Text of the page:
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posted by aught at 5:02 AM on November 13, 2013


My first exposure to Tavener was a recording of Ikon of Eros which I had discovered after briefly meeting violinist Jorja Fleezanis, for whom it was composed. (It was probably a recording of the same concert that missmary6 attended.) I loved the piece - it was both wonderful and refreshing with such an amazing sound and color. It also introduced me to his other works, and The Whale has been on my listening rotation lately.

He will be missed.

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posted by fremen at 5:46 AM on November 13, 2013


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posted by Cash4Lead at 5:50 AM on November 13, 2013


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posted by monkey closet at 6:23 AM on November 13, 2013


Archive.org has some audio and video of performances of Tavener's work, along with some album covers and other non-musical items.
posted by filthy light thief at 7:03 AM on November 13, 2013 [2 favorites]


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posted by mountmccabe at 7:24 AM on November 13, 2013


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posted by en forme de poire at 8:58 AM on November 13, 2013


I was in the topmost gallery of the Albert Hall for the Proms performance of The Veil Of The Temple in 2004. Since I had friends in the choir, I waited by the stage door and was there when Tavener came out, looking delighted and somewhat taken aback by all the applause. I'll never forget that performance, or his extraordinary appearance.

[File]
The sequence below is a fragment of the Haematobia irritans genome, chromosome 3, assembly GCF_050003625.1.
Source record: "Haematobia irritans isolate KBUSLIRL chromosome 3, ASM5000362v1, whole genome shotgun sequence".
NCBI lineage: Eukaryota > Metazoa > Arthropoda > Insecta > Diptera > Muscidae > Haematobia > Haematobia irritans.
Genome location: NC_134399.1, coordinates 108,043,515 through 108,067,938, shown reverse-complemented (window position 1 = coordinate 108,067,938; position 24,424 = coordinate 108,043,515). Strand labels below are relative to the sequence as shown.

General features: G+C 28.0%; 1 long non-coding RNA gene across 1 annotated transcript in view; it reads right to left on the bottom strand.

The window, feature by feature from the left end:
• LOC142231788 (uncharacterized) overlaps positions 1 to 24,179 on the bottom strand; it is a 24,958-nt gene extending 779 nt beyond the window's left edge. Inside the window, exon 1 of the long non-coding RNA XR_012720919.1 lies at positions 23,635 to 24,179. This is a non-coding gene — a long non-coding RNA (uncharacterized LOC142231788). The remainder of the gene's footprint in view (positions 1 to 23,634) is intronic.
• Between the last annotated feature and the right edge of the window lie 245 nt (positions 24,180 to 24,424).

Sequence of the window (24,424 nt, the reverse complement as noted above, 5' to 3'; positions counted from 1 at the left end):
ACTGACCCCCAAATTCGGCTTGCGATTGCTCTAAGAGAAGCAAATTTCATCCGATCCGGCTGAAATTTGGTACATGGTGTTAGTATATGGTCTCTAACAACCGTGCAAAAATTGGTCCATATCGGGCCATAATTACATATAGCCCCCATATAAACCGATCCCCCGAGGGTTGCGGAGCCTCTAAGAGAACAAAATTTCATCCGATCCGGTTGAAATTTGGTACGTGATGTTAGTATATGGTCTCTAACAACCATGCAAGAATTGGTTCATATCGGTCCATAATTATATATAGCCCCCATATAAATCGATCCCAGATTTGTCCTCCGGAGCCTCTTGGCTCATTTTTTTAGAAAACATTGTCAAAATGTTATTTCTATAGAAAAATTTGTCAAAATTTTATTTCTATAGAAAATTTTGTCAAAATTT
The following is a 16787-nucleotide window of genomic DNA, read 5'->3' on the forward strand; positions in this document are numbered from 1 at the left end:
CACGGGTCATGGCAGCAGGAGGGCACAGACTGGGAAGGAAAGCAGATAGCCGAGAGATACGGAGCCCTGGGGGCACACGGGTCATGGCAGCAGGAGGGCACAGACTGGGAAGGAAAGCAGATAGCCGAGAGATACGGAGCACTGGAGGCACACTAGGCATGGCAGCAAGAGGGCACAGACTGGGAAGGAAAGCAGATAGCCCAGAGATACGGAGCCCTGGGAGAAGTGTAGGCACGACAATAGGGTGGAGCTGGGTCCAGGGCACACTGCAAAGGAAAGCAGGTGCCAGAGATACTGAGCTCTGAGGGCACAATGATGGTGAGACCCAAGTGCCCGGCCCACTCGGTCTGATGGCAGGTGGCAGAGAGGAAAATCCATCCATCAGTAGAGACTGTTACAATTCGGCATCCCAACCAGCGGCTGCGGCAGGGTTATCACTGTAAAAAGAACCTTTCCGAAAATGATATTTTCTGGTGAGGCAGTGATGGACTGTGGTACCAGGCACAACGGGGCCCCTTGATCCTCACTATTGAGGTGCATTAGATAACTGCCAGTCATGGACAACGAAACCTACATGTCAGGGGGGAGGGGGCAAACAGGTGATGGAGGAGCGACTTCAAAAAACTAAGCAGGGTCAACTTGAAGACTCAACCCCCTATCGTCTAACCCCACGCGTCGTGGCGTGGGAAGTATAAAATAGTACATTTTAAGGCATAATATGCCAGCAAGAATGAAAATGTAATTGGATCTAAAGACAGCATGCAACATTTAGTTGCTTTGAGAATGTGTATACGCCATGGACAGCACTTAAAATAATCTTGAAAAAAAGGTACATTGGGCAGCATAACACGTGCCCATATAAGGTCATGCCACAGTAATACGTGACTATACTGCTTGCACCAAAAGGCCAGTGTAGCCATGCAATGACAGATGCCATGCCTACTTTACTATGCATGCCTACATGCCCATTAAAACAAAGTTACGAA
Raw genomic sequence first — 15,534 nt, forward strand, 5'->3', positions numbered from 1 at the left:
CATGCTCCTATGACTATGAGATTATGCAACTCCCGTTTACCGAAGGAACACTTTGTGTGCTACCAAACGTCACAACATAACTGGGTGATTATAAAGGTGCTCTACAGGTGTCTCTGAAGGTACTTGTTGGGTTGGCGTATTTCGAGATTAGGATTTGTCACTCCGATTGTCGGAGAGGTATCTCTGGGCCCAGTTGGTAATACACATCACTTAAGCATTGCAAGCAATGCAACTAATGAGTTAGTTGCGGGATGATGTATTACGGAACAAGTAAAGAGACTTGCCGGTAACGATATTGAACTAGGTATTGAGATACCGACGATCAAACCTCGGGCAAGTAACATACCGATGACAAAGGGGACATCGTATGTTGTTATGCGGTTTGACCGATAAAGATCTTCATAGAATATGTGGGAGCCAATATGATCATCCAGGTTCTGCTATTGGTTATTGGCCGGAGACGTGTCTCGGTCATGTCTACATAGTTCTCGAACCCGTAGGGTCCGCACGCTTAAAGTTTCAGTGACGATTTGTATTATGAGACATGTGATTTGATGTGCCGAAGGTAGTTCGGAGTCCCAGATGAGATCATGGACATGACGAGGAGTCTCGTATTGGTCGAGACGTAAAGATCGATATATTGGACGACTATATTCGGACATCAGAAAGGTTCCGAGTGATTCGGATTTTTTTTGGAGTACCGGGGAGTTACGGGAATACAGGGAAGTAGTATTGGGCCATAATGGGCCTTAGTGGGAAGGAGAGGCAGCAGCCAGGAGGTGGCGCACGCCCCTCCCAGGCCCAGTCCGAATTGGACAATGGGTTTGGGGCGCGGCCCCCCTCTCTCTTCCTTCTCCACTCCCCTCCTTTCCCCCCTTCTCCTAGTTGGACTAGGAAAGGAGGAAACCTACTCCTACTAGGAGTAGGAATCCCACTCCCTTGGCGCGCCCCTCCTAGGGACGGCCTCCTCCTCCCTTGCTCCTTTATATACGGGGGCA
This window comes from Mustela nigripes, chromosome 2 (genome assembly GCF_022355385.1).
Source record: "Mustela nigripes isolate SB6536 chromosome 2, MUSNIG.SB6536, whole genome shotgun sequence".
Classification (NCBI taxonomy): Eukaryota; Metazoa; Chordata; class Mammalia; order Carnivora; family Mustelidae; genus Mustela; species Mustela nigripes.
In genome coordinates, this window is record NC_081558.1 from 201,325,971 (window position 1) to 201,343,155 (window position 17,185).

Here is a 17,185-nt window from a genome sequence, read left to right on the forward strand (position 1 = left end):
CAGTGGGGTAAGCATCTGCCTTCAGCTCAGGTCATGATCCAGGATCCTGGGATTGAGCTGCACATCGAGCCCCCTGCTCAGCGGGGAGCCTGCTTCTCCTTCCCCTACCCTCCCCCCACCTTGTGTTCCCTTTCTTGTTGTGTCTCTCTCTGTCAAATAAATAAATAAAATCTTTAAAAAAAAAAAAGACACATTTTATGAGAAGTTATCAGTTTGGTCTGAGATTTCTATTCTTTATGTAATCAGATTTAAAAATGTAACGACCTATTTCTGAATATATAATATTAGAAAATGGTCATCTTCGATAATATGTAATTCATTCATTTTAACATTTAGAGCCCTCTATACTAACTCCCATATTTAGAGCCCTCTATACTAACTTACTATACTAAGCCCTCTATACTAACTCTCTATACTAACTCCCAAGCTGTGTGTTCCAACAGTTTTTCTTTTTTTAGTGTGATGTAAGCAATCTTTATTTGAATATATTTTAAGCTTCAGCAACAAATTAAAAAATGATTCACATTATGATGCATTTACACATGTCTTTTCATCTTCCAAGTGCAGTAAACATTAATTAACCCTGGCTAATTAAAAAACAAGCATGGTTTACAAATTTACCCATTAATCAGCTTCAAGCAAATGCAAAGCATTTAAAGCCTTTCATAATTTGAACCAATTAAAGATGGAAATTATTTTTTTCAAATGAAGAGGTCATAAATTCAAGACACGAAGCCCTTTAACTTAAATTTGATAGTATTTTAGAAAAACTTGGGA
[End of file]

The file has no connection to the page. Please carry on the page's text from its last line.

The British music scene has lost a true visionary, and most of my choral-singer friends are mourning today.
posted by Pallas Athena at 11:31 AM on November 13, 2013 [1 favorite]


I only recently discovered him, by hearing Song for Athene in the middle of the night and actually making the effort to make a note of the time so I could check the radio station's play list the next day to find out what it was. So far for me not all of his work seems equally approachable, but what I've got my hands on in the first dip into it is bliss, and some of it makes me grin so hard.

Looking forward to following all these links.
posted by you must supply a verb at 2:57 PM on November 13, 2013


Nico Muhly: the power of Tavener's soul music
posted by homunculus at 9:19 PM on November 14, 2013 [1 favorite]